by Claire Taylor
Kate Ebbutt1, Efejiro Ashano1, Vanessa Apea1,
There is limited research on sexually transmitted infections (STIs) among transgender populations in the UK, despite evidence of STIs and HIV burden globally. One reason could be the significant barriers trans people face when trying to access appropriate healthcare. Online postal self-sampling services (OPSS) may help address barriers to physical sexual health clinics. We sought to quantify and characterise the transgender people using a pan UK OPSS.
We conducted a retrospective analysis of individual users who self-identified as trans/ trans male/trans female across a pan UK OPSS from 11th November 2015 to 2nd February 2023. We stratified data by age, gender and ethnicity.
We identified 6170 individual trans OPSS users who had completed at least one test order during the time period. Gender identities captured were trans (n=2427; 36.2%), trans female (n=2219; 33.1%) and trans male (n=2064; 30.8%), with the majority aged 16–24 (60.2%). 57% were of White British ethnicity and the remaining 43% comprised a diverse spread from racially minoritised communities (RMC). The data demonstrated increasing usage year by year with total orders and return rates peaking to 1852 and 71.8%, respectively in 2021 from 11 and 39.5%, respectively in 2015. Trans females were more likely to test positive for an STI (12.3%), with the rate being significantly higher for gonorrhoea. Those from RMC were more likely to test positive for an STI, particularly Latin American and Chinese populations.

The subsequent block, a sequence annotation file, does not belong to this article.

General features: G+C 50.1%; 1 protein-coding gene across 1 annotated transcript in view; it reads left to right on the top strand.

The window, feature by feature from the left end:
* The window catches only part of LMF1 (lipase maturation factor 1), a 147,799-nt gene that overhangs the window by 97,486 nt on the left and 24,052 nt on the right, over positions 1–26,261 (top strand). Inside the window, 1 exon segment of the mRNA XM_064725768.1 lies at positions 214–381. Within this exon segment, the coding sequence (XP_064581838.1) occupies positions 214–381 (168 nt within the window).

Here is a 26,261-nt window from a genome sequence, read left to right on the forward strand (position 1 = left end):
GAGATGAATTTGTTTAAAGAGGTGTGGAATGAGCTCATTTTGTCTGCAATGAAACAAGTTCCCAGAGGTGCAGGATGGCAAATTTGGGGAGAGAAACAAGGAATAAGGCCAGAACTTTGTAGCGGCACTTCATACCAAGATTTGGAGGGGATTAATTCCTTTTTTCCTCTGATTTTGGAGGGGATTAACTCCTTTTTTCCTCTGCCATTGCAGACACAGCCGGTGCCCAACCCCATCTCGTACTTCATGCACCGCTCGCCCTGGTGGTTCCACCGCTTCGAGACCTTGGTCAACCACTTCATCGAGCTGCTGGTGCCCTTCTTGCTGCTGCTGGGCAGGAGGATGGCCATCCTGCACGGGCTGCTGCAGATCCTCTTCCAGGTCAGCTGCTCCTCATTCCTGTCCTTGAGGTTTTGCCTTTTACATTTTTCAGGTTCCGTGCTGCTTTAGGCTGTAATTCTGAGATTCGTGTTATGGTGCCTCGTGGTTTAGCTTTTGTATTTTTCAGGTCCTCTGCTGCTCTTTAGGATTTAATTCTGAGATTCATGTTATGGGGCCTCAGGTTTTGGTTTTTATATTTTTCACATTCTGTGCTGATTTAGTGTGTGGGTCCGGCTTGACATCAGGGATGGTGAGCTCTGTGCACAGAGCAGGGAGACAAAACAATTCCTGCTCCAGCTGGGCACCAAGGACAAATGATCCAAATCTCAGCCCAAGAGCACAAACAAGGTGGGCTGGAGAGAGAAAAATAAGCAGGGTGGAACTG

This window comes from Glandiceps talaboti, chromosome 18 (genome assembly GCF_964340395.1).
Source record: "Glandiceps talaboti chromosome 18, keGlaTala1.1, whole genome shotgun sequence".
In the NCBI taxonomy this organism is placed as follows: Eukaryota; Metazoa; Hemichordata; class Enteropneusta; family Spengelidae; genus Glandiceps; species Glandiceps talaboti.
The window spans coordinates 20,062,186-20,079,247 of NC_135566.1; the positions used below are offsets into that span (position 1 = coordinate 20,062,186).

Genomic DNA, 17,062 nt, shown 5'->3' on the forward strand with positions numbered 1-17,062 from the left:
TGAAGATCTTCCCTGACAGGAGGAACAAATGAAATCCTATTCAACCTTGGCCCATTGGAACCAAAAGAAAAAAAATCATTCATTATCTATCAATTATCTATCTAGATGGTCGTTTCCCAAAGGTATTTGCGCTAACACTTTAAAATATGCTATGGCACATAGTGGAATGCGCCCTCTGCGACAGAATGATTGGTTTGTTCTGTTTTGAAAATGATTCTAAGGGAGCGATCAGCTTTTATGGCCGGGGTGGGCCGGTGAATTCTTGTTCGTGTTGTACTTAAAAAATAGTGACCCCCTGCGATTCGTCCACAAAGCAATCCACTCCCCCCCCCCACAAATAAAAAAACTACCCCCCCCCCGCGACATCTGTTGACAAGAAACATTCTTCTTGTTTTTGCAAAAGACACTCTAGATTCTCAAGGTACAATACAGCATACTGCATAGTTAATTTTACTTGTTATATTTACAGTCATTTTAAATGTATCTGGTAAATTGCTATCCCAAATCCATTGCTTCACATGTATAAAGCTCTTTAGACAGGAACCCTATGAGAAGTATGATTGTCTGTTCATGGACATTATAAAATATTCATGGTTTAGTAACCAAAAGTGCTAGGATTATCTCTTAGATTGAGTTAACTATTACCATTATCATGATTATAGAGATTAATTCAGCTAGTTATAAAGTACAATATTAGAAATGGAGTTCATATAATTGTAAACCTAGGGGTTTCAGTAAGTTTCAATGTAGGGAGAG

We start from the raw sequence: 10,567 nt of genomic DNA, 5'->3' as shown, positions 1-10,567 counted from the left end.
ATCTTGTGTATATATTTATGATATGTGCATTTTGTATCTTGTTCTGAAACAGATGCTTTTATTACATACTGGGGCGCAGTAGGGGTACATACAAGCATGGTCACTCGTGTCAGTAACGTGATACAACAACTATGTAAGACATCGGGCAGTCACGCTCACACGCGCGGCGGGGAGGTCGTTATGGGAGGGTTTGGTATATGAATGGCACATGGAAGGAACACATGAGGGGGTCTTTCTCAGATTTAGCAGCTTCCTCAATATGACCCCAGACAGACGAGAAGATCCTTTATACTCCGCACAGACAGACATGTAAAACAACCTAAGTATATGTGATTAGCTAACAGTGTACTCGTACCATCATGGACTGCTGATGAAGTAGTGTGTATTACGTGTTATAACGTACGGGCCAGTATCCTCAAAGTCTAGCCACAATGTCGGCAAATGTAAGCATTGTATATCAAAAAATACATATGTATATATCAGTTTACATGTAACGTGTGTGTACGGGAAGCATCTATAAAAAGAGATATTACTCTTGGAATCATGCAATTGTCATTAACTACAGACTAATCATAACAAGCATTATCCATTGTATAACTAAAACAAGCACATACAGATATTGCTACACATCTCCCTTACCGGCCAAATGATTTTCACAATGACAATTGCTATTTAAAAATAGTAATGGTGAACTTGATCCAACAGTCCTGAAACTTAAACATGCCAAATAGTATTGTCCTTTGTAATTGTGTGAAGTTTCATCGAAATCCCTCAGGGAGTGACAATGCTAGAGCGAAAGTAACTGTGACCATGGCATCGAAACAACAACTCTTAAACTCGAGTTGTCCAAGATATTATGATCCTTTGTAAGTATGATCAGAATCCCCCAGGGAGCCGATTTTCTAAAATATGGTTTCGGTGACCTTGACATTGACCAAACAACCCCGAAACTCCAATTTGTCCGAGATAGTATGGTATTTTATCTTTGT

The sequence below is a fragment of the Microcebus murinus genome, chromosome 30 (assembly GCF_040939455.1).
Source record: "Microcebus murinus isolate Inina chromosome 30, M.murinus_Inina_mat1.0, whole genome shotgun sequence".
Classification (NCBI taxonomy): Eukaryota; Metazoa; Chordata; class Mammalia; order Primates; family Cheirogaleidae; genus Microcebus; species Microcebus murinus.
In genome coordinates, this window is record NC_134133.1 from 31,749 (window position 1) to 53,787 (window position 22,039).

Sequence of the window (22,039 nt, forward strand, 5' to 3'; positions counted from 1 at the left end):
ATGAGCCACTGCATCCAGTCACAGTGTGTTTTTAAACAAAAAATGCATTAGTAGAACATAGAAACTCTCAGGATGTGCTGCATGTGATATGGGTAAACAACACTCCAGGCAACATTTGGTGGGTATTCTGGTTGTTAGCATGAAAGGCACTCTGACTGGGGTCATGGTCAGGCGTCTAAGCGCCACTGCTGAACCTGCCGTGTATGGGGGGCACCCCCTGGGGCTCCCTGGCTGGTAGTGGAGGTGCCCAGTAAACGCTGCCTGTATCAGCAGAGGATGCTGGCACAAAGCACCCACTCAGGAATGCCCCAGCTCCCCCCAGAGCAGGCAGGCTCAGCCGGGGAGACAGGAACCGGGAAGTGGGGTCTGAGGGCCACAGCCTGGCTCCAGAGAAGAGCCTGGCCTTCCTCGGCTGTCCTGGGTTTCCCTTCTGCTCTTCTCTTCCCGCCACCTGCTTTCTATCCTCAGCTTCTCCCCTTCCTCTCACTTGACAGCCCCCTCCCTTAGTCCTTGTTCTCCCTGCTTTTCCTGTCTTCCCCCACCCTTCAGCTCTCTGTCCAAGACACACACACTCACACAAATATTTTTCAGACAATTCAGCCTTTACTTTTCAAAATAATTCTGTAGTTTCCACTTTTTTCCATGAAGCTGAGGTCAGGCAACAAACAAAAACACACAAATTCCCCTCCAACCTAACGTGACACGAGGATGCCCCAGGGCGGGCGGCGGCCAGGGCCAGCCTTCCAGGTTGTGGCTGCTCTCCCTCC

This is one of the largest cohorts of trans people using OPSS. Based on the 2021 census, 6.4% of trans people in the UK (6170/96000) utilise this OPSS. These data demonstrate OPSS as an important route of access for transpeople that is contributing to removing barriers to sexual health care. Further analysis of STI positivity rates among trans users will help identify those at increased risk to best inform health promotion and prevention interventions.